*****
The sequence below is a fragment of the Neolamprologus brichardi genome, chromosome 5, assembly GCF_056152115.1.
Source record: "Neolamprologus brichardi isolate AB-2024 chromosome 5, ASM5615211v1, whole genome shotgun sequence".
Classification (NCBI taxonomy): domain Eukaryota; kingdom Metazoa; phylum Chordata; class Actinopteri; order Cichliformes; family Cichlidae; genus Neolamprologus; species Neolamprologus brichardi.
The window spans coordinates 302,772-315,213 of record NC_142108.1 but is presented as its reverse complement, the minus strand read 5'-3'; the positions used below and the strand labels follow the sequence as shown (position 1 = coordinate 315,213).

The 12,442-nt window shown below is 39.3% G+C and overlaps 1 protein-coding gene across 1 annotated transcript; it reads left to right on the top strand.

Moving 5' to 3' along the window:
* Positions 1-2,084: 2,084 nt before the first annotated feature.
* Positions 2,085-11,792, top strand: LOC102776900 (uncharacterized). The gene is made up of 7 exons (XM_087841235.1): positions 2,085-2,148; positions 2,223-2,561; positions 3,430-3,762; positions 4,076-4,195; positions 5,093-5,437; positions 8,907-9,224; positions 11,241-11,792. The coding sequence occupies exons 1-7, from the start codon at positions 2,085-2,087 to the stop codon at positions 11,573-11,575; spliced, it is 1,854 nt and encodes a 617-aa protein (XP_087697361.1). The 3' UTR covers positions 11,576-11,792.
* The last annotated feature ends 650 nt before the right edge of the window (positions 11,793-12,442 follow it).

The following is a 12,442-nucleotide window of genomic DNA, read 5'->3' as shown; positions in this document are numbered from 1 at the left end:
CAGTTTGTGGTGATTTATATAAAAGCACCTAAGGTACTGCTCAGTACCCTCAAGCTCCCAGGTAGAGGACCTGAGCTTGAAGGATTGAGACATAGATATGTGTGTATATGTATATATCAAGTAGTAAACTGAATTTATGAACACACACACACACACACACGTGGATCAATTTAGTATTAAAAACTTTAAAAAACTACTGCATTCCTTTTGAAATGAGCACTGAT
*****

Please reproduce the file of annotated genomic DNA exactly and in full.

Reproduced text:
The sequence below is a fragment of the Neolamprologus brichardi genome, chromosome 5, assembly GCF_056152115.1.
Source record: "Neolamprologus brichardi isolate AB-2024 chromosome 5, ASM5615211v1, whole genome shotgun sequence".
Classification (NCBI taxonomy): domain Eukaryota; kingdom Metazoa; phylum Chordata; class Actinopteri; order Cichliformes; family Cichlidae; genus Neolamprologus; species Neolamprologus brichardi.
The window spans coordinates 302,772-315,213 of record NC_142108.1 but is presented as its reverse complement, the minus strand read 5'-3'; the positions used below and the strand labels follow the sequence as shown (position 1 = coordinate 315,213).

The 12,442-nt window shown below is 39.3% G+C and overlaps 1 protein-coding gene across 1 annotated transcript; it reads left to right on the top strand.

Moving 5' to 3' along the window:
* Positions 1-2,084: 2,084 nt before the first annotated feature.
* Positions 2,085-11,792, top strand: LOC102776900 (uncharacterized). The gene is made up of 7 exons (XM_087841235.1): positions 2,085-2,148; positions 2,223-2,561; positions 3,430-3,762; positions 4,076-4,195; positions 5,093-5,437; positions 8,907-9,224; positions 11,241-11,792. The coding sequence occupies exons 1-7, from the start codon at positions 2,085-2,087 to the stop codon at positions 11,573-11,575; spliced, it is 1,854 nt and encodes a 617-aa protein (XP_087697361.1). The 3' UTR covers positions 11,576-11,792.
* The last annotated feature ends 650 nt before the right edge of the window (positions 11,793-12,442 follow it).

The following is a 12,442-nucleotide window of genomic DNA, read 5'->3' as shown; positions in this document are numbered from 1 at the left end:
CAGTTTGTGGTGATTTATATAAAAGCACCTAAGGTACTGCTCAGTACCCTCAAGCTCCCAGGTAGAGGACCTGAGCTTGAAGGATTGAGACATAGATATGTGTGTATATGTATATATCAAGTAGTAAACTGAATTTATGAACACACACACACACACACACGTGGATCAATTTAGTATTAAAAACTTTAAAAAACTACTGCATTCCTTTTGAAATGAGCACTGAT